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manchild
manchild
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No need to apologize at all. :wink: My nose cone idea considers that frontal area is shaped as an inverted DF generating wing. So, the hole in the nose is not initial element, no, it is there only to enable functioning of frontal wing area.

Carbon
Carbon
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Just going back to what mx_tofosi posted about the underside aero venting upwards and producing DF. I might be wrong, but I think there are a number of current closed-body sportscars that have this arrangement.

I'm also reasonably certain that the old Toyota GT1 (can't remember the name) that ran a few years ago had a very similar set up. I'll look for pics and post.

manchild
manchild
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1966 :wink:

Image
Image

mx_tifoso
mx_tifoso
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Carbon wrote:I might be wrong, but I think there are a number of current closed-body sportscars that have this arrangement.
I believe the Enzo has a similar arrangement. As Ferrari engineers didn't want to place wings on the surface of the body, so they went the route of adding "aerodynamics accesories" under the body. Incoming air directed out through the bonnet producing DF.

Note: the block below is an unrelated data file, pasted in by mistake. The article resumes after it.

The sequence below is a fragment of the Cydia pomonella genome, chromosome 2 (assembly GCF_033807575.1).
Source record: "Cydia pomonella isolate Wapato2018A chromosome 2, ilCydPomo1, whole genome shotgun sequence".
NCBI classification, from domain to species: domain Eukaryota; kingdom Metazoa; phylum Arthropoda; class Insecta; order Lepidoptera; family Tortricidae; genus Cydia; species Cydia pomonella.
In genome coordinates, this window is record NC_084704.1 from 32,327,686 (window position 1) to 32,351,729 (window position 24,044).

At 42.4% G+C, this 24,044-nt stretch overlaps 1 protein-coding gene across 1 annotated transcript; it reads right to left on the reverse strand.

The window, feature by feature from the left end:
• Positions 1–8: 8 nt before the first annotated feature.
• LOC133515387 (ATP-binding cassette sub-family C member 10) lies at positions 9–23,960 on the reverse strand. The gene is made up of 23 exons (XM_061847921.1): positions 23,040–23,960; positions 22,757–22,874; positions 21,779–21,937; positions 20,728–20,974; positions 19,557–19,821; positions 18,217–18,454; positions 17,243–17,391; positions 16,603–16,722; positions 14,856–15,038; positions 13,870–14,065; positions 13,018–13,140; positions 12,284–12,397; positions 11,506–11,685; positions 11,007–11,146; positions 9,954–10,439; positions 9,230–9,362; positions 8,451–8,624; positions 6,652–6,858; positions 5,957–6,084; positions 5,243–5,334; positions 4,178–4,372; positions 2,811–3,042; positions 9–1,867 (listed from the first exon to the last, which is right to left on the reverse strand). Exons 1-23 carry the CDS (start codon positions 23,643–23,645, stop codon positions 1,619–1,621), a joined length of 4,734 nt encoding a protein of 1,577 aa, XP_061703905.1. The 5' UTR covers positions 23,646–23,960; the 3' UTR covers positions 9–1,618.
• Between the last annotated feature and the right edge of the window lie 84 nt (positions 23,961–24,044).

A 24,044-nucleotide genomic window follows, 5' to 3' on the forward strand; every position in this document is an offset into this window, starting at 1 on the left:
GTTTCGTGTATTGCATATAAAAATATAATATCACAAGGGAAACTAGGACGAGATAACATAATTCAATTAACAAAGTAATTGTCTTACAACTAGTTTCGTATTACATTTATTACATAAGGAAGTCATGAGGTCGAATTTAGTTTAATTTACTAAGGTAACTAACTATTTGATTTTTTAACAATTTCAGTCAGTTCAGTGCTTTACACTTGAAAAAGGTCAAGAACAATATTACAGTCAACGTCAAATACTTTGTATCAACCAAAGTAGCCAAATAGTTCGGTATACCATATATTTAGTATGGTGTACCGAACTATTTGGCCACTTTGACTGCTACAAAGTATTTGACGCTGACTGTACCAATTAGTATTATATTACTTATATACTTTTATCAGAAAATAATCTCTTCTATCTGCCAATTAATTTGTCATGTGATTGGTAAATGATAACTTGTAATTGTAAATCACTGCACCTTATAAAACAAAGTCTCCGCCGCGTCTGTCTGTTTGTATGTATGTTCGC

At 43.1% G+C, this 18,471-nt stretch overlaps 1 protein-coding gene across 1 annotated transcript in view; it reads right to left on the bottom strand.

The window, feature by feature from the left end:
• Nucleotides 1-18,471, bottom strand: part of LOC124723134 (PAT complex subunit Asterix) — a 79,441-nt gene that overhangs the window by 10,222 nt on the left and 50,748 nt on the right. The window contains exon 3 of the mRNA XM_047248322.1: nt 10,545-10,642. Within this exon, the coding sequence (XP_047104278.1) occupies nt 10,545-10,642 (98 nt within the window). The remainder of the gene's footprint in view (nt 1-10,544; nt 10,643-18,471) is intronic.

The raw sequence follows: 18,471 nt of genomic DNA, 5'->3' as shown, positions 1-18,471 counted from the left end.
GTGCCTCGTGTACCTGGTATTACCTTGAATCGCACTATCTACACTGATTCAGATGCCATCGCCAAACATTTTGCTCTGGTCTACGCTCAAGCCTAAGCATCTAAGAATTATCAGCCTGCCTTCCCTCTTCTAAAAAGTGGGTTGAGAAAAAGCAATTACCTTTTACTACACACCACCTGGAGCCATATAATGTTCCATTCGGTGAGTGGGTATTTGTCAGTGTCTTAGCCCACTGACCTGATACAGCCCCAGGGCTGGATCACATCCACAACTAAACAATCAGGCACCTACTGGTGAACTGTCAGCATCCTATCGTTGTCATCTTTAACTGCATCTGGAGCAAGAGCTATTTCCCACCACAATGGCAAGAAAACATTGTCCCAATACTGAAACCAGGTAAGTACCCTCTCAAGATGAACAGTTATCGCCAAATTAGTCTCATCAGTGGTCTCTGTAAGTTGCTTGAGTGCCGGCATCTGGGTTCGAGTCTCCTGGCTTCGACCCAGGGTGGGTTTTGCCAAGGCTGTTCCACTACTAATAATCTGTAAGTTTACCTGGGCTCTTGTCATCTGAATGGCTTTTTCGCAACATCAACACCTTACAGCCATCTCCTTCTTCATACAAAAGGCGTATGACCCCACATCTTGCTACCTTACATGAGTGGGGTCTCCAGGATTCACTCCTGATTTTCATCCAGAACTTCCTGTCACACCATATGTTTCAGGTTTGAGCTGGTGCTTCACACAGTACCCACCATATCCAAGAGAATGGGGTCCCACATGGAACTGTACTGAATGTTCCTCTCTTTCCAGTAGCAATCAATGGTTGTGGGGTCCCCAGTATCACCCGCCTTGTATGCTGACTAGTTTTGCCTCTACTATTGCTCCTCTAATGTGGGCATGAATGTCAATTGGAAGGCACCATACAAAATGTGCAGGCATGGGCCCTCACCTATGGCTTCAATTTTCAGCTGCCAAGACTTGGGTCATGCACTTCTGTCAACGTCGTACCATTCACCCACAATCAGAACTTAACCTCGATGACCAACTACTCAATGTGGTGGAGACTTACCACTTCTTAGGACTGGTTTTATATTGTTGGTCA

Or I could be wrong on this one, as I don't know where the radiator(s) are located at :? . Where do most rear-engine road cars have the radiator(s) :?:
Image :arrow: http://www.seriouswheels.com/cars/top-Ferrari-Enzo.htm

I aknowledge that what I have started isn't the same application as that of an F1 car, but as far as I know it is a similar concept applicable on road cars. And I appreciate you guys understanding my posts and helping me learn and comprehend these "aero topics", which I don't specialize in.
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scarbs
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Yamahas, early nineties f1 inspired road car (a failed project called the OX11 IIRC) had such a shape. the space between the wheelarches was used to briedge a wing element.

I think Manchilds idea has some merit, Its been on my drawing board too, for many years. I think Williams walrus nose went some way towards this goal, but without the extra nose cone piece. I think the DF or drag gain will be from the wing itself and not the nosecone, despite its aerofoil shape. But the slots effect woudl be to send the front wings upwash over the top of the car, soemthing every designer is addign flaps and fins to avoid. So how much this would help bearing in mind the space and structural problems and no one adopting the solution suggests that may be the gains arent big enough.?